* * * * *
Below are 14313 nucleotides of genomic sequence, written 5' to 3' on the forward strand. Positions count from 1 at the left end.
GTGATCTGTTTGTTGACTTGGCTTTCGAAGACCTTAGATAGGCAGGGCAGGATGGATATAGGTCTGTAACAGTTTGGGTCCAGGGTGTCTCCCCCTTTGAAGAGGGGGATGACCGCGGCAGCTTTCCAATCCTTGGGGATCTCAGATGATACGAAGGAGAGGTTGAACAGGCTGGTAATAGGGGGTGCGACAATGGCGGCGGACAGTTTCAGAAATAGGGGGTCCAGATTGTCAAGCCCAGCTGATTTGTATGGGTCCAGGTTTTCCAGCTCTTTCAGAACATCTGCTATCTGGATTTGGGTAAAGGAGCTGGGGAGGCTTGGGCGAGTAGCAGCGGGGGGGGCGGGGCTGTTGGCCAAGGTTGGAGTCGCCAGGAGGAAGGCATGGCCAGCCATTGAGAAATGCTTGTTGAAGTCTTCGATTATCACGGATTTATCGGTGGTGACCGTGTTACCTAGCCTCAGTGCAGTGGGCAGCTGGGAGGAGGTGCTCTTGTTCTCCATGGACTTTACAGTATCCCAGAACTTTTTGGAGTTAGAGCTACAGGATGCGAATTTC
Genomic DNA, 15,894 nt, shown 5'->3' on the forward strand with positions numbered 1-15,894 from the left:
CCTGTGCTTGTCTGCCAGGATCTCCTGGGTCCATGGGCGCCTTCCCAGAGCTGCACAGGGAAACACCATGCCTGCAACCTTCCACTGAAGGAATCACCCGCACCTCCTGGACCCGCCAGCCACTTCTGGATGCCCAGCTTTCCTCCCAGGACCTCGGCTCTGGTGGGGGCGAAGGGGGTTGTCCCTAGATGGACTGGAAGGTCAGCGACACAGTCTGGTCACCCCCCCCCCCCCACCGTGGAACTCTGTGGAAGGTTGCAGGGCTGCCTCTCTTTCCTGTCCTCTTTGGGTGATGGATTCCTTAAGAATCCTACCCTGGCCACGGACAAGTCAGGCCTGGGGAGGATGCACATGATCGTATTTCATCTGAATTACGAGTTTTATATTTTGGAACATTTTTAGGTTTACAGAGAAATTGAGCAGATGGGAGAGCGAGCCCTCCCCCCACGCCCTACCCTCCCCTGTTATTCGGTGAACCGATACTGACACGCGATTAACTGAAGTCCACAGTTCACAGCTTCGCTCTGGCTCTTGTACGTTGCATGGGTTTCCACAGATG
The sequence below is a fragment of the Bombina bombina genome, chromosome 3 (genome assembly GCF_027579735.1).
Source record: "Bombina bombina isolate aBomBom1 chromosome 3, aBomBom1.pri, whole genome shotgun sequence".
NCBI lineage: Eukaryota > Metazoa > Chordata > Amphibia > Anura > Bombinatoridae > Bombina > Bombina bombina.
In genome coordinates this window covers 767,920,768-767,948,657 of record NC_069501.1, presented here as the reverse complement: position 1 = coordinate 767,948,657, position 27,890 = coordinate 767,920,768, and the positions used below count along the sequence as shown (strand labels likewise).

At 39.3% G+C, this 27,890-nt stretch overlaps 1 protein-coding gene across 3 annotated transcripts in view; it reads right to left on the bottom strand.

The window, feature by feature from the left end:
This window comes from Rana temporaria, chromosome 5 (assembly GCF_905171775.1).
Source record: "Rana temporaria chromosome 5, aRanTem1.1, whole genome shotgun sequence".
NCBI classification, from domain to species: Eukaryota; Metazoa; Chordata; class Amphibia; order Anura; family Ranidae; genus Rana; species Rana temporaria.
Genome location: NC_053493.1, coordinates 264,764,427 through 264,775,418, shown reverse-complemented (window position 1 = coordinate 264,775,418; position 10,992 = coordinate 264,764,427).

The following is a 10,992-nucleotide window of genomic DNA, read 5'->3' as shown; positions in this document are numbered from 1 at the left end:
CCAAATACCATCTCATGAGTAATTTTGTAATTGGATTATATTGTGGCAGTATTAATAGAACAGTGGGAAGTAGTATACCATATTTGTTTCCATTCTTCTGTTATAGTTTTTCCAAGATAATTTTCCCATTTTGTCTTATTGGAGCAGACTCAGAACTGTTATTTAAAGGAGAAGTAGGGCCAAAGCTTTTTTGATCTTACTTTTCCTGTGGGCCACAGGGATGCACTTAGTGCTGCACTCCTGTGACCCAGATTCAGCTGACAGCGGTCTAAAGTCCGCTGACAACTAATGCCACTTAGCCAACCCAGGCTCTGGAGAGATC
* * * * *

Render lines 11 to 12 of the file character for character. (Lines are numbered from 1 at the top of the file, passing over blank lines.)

This window comes from Rana temporaria, chromosome 5 (assembly GCF_905171775.1).
Source record: "Rana temporaria chromosome 5, aRanTem1.1, whole genome shotgun sequence".